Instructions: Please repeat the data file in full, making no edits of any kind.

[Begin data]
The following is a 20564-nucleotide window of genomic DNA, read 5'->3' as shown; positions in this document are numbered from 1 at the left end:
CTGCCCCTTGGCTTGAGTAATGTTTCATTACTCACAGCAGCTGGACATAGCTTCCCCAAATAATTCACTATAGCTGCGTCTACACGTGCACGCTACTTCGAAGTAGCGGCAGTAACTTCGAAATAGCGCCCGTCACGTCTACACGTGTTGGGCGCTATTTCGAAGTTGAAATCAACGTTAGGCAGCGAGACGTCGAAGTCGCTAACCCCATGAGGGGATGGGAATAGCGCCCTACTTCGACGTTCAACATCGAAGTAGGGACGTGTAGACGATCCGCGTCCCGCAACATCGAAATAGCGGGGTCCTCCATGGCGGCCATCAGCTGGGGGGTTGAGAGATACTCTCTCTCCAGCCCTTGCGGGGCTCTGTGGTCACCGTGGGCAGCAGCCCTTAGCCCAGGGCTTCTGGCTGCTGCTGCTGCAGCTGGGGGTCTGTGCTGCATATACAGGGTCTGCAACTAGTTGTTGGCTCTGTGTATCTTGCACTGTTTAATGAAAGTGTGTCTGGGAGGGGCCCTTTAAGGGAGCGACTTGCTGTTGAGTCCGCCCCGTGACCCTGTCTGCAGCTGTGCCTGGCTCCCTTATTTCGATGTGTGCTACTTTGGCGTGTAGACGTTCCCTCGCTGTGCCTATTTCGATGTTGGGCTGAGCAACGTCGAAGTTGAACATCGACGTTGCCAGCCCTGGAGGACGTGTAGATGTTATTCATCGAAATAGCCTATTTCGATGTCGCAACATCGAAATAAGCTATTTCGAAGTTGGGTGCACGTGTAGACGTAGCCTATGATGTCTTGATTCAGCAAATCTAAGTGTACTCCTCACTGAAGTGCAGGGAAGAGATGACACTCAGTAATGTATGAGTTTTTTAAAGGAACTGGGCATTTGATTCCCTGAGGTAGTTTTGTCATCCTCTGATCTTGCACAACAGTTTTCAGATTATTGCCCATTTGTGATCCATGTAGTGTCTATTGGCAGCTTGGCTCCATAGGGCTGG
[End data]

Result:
The following is a 20564-nucleotide window of genomic DNA, read 5'->3' as shown; positions in this document are numbered from 1 at the left end:
CTGCCCCTTGGCTTGAGTAATGTTTCATTACTCACAGCAGCTGGACATAGCTTCCCCAAATAATTCACTATAGCTGCGTCTACACGTGCACGCTACTTCGAAGTAGCGGCAGTAACTTCGAAATAGCGCCCGTCACGTCTACACGTGTTGGGCGCTATTTCGAAGTTGAAATCAACGTTAGGCAGCGAGACGTCGAAGTCGCTAACCCCATGAGGGGATGGGAATAGCGCCCTACTTCGACGTTCAACATCGAAGTAGGGACGTGTAGACGATCCGCGTCCCGCAACATCGAAATAGCGGGGTCCTCCATGGCGGCCATCAGCTGGGGGGTTGAGAGATACTCTCTCTCCAGCCCTTGCGGGGCTCTGTGGTCACCGTGGGCAGCAGCCCTTAGCCCAGGGCTTCTGGCTGCTGCTGCTGCAGCTGGGGGTCTGTGCTGCATATACAGGGTCTGCAACTAGTTGTTGGCTCTGTGTATCTTGCACTGTTTAATGAAAGTGTGTCTGGGAGGGGCCCTTTAAGGGAGCGACTTGCTGTTGAGTCCGCCCCGTGACCCTGTCTGCAGCTGTGCCTGGCTCCCTTATTTCGATGTGTGCTACTTTGGCGTGTAGACGTTCCCTCGCTGTGCCTATTTCGATGTTGGGCTGAGCAACGTCGAAGTTGAACATCGACGTTGCCAGCCCTGGAGGACGTGTAGATGTTATTCATCGAAATAGCCTATTTCGATGTCGCAACATCGAAATAAGCTATTTCGAAGTTGGGTGCACGTGTAGACGTAGCCTATGATGTCTTGATTCAGCAAATCTAAGTGTACTCCTCACTGAAGTGCAGGGAAGAGATGACACTCAGTAATGTATGAGTTTTTTAAAGGAACTGGGCATTTGATTCCCTGAGGTAGTTTTGTCATCCTCTGATCTTGCACAACAGTTTTCAGATTATTGCCCATTTGTGATCCATGTAGTGTCTATTGGCAGCTTGGCTCCATAGGGCTGG